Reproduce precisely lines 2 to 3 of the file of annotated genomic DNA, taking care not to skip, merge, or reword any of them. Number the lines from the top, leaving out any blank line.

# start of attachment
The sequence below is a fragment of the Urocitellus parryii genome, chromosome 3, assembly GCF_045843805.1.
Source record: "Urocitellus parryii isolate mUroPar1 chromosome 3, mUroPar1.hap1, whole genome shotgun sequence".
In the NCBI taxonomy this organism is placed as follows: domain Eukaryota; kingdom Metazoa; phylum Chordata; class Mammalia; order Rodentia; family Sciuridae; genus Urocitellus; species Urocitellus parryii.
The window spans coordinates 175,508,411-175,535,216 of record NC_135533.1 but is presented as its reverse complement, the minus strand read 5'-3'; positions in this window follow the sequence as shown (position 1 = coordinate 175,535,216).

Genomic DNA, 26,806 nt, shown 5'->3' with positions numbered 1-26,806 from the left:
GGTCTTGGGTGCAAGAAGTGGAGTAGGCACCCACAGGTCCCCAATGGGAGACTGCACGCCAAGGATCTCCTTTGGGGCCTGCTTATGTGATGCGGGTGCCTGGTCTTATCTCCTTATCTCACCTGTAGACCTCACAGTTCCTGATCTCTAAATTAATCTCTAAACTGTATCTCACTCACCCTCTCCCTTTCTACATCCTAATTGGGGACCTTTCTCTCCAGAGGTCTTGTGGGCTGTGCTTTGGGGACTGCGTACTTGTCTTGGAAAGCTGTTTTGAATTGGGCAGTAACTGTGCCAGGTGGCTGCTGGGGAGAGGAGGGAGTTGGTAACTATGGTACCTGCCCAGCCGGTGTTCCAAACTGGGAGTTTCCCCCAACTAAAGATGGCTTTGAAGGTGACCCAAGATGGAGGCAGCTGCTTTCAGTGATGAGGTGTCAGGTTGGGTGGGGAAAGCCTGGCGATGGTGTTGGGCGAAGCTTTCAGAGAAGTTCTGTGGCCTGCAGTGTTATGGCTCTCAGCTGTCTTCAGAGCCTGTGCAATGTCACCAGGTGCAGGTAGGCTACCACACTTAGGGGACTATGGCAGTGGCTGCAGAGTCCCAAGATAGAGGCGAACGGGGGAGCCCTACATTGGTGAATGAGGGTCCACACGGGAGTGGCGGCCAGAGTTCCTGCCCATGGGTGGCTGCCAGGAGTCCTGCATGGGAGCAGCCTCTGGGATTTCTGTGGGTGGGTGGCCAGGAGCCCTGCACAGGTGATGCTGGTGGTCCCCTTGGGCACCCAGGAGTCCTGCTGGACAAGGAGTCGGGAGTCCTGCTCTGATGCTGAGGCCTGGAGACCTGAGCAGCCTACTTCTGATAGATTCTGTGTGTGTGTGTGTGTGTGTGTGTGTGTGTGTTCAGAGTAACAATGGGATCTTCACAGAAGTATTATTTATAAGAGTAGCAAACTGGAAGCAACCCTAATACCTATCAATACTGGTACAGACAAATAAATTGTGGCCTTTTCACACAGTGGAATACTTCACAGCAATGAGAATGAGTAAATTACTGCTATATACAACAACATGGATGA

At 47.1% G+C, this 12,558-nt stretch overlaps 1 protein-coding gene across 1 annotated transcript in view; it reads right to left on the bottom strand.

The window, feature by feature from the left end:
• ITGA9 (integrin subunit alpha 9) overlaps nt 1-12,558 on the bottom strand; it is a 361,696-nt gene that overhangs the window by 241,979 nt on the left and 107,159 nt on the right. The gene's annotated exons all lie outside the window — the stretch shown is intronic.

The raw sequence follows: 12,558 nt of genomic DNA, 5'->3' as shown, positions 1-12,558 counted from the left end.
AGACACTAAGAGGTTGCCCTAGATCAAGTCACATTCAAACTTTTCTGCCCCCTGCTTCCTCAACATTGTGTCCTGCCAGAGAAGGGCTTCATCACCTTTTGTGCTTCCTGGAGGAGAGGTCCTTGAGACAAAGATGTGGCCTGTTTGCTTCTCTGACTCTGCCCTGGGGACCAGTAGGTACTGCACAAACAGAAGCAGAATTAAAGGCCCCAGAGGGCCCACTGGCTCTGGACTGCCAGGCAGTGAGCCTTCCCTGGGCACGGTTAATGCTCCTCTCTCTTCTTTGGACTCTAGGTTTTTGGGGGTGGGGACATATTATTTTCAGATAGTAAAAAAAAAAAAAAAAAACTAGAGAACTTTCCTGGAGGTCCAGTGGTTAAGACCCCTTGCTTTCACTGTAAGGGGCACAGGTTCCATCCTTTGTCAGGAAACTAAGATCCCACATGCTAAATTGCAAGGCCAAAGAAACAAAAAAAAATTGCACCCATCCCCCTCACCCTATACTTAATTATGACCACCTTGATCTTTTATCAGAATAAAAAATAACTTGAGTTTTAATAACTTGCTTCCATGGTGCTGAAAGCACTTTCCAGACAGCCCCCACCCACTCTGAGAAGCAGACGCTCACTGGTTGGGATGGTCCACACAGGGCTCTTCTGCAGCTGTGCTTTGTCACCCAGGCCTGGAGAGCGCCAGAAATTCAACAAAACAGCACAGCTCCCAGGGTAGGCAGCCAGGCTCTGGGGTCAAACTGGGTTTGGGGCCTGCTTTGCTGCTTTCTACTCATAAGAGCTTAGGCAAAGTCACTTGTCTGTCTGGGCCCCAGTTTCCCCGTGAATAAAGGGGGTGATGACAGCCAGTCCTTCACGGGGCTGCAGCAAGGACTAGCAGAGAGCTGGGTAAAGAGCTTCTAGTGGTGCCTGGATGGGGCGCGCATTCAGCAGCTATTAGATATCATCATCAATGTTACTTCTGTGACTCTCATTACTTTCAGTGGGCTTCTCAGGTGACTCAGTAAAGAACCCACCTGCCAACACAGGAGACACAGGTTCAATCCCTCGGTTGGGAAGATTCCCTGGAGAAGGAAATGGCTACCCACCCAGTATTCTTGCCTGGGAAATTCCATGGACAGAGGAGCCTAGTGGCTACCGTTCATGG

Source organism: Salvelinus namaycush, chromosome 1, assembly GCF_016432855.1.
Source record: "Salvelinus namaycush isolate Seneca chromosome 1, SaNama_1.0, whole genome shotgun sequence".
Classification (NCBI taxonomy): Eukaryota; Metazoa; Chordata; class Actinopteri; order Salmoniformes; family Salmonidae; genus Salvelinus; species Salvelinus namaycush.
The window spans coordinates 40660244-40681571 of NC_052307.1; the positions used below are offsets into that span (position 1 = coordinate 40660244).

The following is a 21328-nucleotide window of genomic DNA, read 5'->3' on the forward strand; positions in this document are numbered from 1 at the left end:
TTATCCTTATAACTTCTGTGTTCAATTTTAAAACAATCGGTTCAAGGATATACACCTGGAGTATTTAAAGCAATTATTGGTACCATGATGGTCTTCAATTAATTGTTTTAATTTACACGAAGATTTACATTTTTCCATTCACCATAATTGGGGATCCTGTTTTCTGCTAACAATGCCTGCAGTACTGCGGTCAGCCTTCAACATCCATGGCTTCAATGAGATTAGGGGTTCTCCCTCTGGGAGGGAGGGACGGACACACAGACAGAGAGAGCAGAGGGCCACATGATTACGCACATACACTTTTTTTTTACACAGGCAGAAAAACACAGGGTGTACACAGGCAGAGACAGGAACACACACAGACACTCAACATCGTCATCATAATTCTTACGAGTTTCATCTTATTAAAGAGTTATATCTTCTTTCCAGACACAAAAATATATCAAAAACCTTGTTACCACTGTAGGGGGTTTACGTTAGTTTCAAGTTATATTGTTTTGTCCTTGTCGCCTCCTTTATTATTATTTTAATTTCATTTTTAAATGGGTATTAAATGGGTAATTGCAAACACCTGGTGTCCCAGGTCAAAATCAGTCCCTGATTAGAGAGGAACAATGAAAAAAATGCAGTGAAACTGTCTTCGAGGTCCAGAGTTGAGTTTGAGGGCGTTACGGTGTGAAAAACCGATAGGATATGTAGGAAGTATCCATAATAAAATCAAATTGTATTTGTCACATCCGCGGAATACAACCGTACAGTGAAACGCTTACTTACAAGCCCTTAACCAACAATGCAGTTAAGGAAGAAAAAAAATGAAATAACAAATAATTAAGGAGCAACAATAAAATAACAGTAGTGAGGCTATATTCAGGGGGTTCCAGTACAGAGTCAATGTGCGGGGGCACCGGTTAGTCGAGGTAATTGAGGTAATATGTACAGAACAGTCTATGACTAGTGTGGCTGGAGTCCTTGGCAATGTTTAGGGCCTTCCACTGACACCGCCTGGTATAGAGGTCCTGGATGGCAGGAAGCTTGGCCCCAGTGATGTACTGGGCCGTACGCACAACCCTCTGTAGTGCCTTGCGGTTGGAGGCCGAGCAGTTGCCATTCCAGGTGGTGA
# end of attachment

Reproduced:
Source record: "Urocitellus parryii isolate mUroPar1 chromosome 3, mUroPar1.hap1, whole genome shotgun sequence".
In the NCBI taxonomy this organism is placed as follows: domain Eukaryota; kingdom Metazoa; phylum Chordata; class Mammalia; order Rodentia; family Sciuridae; genus Urocitellus; species Urocitellus parryii.